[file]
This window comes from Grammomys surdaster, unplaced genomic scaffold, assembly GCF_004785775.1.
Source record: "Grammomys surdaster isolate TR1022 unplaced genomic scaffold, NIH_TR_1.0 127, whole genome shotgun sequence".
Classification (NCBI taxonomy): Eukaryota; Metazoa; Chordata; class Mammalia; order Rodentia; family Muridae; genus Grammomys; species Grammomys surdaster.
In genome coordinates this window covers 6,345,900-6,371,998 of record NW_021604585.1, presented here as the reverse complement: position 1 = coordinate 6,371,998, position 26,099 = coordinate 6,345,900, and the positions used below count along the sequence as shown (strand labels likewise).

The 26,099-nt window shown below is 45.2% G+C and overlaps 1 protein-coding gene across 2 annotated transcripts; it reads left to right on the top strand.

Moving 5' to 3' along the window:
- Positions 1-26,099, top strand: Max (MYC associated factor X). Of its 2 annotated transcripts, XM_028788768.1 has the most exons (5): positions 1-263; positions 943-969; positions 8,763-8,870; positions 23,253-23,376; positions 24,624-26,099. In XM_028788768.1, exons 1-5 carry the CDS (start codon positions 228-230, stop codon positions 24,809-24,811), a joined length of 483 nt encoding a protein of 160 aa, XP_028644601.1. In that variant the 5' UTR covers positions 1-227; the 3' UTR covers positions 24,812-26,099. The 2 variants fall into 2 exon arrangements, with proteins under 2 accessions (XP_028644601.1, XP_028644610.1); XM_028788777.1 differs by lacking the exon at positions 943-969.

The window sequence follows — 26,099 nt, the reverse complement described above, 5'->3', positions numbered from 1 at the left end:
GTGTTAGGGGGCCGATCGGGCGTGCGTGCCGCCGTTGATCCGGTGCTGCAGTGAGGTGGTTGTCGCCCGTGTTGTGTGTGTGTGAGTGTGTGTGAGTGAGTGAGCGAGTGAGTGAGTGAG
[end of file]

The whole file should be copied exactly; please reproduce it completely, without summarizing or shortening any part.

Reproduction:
This window comes from Grammomys surdaster, unplaced genomic scaffold, assembly GCF_004785775.1.
Source record: "Grammomys surdaster isolate TR1022 unplaced genomic scaffold, NIH_TR_1.0 127, whole genome shotgun sequence".
Classification (NCBI taxonomy): Eukaryota; Metazoa; Chordata; class Mammalia; order Rodentia; family Muridae; genus Grammomys; species Grammomys surdaster.
In genome coordinates this window covers 6,345,900-6,371,998 of record NW_021604585.1, presented here as the reverse complement: position 1 = coordinate 6,371,998, position 26,099 = coordinate 6,345,900, and the positions used below count along the sequence as shown (strand labels likewise).

The 26,099-nt window shown below is 45.2% G+C and overlaps 1 protein-coding gene across 2 annotated transcripts; it reads left to right on the top strand.

Moving 5' to 3' along the window:
- Positions 1-26,099, top strand: Max (MYC associated factor X). Of its 2 annotated transcripts, XM_028788768.1 has the most exons (5): positions 1-263; positions 943-969; positions 8,763-8,870; positions 23,253-23,376; positions 24,624-26,099. In XM_028788768.1, exons 1-5 carry the CDS (start codon positions 228-230, stop codon positions 24,809-24,811), a joined length of 483 nt encoding a protein of 160 aa, XP_028644601.1. In that variant the 5' UTR covers positions 1-227; the 3' UTR covers positions 24,812-26,099. The 2 variants fall into 2 exon arrangements, with proteins under 2 accessions (XP_028644601.1, XP_028644610.1); XM_028788777.1 differs by lacking the exon at positions 943-969.

The window sequence follows — 26,099 nt, the reverse complement described above, 5'->3', positions numbered from 1 at the left end:
GTGTTAGGGGGCCGATCGGGCGTGCGTGCCGCCGTTGATCCGGTGCTGCAGTGAGGTGGTTGTCGCCCGTGTTGTGTGTGTGTGAGTGTGTGTGAGTGAGTGAGCGAGTGAGTGAGTGAG